Basic ML Scoring With Kubernetes

Tag and Push Image

I’ll follow the same pattern as in the previous tutorial. I’ll tag my image with my Docker Hub repository name and then push the image. First, I tag the image:

docker tag batch-sklearn:0.1 gcav66/batch-sklearn:0.1

Then, I push it to Docker Hub:

docker push gcav66/batch-sklearn:0.1

Create Kubernetes Job

Now we can create our Kubernetes job. Create a new file called batch.yaml. Paste the following:

apiVersion: batch/v1beta1
kind: CronJob
  name: score-cron
  schedule: "* * * * *"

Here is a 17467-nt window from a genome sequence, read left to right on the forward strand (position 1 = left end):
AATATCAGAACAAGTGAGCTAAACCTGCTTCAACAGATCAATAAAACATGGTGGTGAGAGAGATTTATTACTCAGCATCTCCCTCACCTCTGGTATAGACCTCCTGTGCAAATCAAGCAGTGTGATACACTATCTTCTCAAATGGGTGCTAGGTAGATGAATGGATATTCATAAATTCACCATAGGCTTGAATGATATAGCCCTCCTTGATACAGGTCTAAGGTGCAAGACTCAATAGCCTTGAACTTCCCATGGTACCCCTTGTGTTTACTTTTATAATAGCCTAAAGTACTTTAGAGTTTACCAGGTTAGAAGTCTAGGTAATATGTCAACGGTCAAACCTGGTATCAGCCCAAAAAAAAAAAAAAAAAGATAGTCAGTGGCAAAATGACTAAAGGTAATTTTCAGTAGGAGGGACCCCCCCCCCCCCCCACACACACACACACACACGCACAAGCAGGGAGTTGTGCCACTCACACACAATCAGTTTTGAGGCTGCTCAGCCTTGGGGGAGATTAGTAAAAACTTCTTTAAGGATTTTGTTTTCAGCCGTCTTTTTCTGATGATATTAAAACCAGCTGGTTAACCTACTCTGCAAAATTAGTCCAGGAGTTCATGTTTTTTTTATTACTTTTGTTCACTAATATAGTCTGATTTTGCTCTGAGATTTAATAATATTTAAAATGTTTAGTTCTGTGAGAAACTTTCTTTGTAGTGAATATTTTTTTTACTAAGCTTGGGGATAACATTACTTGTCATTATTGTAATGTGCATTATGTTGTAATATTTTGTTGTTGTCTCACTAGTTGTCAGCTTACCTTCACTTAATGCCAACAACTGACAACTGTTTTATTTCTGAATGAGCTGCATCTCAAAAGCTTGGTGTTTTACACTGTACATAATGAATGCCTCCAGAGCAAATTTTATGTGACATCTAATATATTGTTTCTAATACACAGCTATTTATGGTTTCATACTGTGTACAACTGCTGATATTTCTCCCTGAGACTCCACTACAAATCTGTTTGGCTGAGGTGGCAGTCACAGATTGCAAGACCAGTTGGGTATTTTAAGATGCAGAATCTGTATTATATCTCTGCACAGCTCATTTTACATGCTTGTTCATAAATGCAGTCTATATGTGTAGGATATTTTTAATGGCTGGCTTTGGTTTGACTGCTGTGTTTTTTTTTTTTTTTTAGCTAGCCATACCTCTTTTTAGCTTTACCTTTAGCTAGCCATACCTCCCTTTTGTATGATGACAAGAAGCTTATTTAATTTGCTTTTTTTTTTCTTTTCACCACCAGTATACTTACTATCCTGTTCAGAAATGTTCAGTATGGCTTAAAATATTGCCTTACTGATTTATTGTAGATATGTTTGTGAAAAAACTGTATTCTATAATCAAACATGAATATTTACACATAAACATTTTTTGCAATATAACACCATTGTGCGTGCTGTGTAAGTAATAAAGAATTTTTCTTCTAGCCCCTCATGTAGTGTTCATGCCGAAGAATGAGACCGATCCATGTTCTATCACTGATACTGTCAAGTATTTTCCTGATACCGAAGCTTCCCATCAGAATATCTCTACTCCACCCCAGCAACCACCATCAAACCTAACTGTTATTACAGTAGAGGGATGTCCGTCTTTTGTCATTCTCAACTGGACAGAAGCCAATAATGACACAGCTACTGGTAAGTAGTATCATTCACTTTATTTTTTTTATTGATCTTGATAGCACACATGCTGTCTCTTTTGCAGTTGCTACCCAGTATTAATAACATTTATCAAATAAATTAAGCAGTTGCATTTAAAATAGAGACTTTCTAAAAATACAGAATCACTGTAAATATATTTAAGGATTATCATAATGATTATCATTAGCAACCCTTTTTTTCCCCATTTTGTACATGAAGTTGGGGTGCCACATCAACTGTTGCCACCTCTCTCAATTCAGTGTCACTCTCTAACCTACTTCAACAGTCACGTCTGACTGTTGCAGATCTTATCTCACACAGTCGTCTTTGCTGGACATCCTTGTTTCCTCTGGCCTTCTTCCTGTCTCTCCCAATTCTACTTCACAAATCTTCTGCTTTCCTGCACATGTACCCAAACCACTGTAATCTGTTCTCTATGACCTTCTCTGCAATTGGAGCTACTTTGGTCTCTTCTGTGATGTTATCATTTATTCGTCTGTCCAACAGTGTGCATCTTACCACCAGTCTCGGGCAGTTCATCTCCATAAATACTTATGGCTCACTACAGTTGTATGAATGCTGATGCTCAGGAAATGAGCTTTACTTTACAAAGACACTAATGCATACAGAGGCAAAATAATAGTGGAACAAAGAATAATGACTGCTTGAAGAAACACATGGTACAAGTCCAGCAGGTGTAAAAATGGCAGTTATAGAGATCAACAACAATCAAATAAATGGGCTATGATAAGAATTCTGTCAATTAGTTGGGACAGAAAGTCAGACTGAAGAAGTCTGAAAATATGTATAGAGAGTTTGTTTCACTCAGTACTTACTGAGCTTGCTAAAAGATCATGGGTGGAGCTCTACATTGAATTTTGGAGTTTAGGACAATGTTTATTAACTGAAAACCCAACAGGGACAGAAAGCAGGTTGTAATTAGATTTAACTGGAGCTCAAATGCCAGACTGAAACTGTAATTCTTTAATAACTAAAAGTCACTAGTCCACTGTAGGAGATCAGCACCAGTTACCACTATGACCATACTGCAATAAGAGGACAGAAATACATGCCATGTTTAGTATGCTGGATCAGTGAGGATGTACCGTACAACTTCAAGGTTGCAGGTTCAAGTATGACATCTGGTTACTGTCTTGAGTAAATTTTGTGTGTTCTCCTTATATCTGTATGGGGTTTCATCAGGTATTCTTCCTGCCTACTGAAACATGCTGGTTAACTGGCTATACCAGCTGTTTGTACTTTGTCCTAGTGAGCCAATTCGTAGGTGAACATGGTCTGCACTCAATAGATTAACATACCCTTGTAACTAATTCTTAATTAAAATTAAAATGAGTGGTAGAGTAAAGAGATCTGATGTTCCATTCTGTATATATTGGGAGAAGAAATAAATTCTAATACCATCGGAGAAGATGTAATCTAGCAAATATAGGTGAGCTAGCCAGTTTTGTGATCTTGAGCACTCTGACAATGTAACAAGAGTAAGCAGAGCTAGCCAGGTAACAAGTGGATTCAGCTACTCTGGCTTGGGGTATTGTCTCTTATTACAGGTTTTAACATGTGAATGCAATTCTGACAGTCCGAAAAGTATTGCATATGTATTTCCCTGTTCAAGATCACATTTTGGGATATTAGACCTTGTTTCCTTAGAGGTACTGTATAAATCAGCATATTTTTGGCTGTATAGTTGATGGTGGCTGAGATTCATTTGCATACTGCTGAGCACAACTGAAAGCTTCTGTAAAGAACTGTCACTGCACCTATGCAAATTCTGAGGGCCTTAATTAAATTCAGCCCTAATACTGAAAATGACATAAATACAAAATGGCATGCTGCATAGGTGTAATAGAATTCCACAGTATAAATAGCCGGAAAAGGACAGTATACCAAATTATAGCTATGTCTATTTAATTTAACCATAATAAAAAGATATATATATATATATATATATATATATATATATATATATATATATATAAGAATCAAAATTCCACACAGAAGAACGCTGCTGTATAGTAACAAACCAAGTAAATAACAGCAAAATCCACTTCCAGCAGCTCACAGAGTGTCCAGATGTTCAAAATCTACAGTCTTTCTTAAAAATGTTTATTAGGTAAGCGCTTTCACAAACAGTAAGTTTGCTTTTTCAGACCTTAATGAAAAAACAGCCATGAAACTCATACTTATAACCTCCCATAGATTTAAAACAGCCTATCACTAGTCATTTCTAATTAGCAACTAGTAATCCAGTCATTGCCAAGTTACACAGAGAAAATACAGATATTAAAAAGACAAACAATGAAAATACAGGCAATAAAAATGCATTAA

- name: batch-container
            imagePullPolicy: Always
            image: gcav66/batch-sklearn:0.1
            command: ["python3"""]
          restartPolicy: Never
      backoffLimit: 0

This file should look very similar to the YAML file we created in the previous tutorial to do our model training. There are two key differences. 

We now specify kind: CronJob, rather than kind: Job. We also pass in a schedule with the spec. This schedule is slightly different from the cron job we ran locally. To make testing easier, I used the following cron schedule “* * * * *”. This just means our job will run every minute. 

Run Kubernetes Job

We execute the job as before, e.g., kubectl create  -f <yaml file>

kubectl create -f batch.yaml

View Output